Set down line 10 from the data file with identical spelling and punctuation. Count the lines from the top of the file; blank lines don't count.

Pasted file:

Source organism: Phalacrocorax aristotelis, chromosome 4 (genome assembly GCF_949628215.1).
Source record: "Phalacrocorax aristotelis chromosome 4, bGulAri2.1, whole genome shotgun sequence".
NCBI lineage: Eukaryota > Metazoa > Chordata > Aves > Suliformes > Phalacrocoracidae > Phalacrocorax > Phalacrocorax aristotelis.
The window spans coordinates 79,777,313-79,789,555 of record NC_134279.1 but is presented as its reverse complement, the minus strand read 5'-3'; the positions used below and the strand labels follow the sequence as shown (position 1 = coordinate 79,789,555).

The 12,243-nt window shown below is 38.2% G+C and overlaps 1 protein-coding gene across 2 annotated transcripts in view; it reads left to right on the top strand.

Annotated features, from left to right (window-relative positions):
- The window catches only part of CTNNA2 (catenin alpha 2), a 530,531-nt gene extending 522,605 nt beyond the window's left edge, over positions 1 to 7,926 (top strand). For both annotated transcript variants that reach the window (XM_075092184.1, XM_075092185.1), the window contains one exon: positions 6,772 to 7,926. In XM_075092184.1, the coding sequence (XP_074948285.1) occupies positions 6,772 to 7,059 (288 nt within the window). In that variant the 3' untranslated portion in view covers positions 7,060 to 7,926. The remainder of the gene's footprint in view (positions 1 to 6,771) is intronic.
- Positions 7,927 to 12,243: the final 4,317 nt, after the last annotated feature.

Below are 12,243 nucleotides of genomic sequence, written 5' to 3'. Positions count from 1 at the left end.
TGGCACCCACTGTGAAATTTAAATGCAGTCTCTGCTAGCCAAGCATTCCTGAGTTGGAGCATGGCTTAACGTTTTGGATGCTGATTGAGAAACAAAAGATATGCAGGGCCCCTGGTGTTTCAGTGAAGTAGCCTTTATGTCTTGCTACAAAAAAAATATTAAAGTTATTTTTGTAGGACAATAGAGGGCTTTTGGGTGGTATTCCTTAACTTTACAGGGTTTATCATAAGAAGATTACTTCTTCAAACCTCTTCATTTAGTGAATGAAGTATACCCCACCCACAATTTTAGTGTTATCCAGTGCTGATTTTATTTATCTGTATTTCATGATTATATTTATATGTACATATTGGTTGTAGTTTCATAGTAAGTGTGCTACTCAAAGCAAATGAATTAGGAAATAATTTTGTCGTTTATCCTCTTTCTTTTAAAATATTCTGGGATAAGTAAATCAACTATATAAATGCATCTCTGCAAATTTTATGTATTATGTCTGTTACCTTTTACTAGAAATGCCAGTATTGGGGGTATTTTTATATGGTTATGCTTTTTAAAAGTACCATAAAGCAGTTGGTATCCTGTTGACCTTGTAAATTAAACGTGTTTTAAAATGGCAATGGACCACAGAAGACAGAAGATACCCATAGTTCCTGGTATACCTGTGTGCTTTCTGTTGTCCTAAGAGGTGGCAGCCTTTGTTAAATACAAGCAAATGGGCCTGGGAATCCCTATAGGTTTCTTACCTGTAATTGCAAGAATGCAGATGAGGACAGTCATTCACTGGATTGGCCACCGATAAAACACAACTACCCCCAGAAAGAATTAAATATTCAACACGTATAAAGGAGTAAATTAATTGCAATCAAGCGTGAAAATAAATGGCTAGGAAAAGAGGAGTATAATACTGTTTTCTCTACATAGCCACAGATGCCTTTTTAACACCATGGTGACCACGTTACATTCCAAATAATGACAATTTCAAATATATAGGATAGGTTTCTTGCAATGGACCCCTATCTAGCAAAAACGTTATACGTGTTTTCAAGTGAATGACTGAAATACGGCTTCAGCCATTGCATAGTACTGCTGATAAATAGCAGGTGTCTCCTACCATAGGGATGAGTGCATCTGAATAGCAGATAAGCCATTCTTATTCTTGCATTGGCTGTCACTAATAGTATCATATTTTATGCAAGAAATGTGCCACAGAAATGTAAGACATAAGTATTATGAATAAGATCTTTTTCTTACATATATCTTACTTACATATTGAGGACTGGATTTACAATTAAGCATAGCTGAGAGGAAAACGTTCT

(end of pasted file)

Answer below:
TGGCACCCACTGTGAAATTTAAATGCAGTCTCTGCTAGCCAAGCATTCCTGAGTTGGAGCATGGCTTAACGTTTTGGATGCTGATTGAGAAACAAAAGATATGCAGGGCCCCTGGTGTTTCAGTGAAGTAGCCTTTATGTCTTGCTACAAAAAAAATATTAAAGTTATTTTTGTAGGACAATAGAGGGCTTTTGGGTGGTATTCCTTAACTTTACAGGGTTTATCATAAGAAGATTACTTCTTCAAACCTCTTCATTTAGTGAATGAAGTATACCCCACCCACAATTTTAGTGTTATCCAGTGCTGATTTTATTTATCTGTATTTCATGATTATATTTATATGTACATATTGGTTGTAGTTTCATAGTAAGTGTGCTACTCAAAGCAAATGAATTAGGAAATAATTTTGTCGTTTATCCTCTTTCTTTTAAAATATTCTGGGATAAGTAAATCAACTATATAAATGCATCTCTGCAAATTTTATGTATTATGTCTGTTACCTTTTACTAGAAATGCCAGTATTGGGGGTATTTTTATATGGTTATGCTTTTTAAAAGTACCATAAAGCAGTTGGTATCCTGTTGACCTTGTAAATTAAACGTGTTTTAAAATGGCAATGGACCACAGAAGACAGAAGATACCCATAGTTCCTGGTATACCTGTGTGCTTTCTGTTGTCCTAAGAGGTGGCAGCCTTTGTTAAATACAAGCAAATGGGCCTGGGAATCCCTATAGGTTTCTTACCTGTAATTGCAAGAATGCAGATGAGGACAGTCATTCACTGGATTGGCCACCGATAAAACACAACTACCCCCAGAAAGAATTAAATATTCAACACGTATAAAGGAGTAAATTAATTGCAATCAAGCGTGAAAATAAATGGCTAGGAAAAGAGGAGTATAATACTGTTTTCTCTACATAGCCACAGATGCCTTTTTAACACCATGGTGACCACGTTACATTCCAAATAATGACAATTTCAAATATATAGGATAGGTTTCTTGCAATGGACCCCTATCTAGCAAAAACGTTATACGTGTTTTCAAGTGAATGACTGAAATACGGCTTCAGCCATTGCATAGTACTGCTGATAAATAGCAGGTGTCTCCTACCATAGGGATGAGTGCATCTGAATAGCAGATAAGCCATTCTTATTCTTGCATTGGCTGTCACTAATAGTATCATATTTTATGCAAGAAATGTGCCACAGAAATGTAAGACATAAGTATTATGAATAAGATCTTTTTCTTACATATATCTTACTTACATATTGAGGACTGGATTTACAATTAAGCATAGCTGAGAGGAAAACGTTCT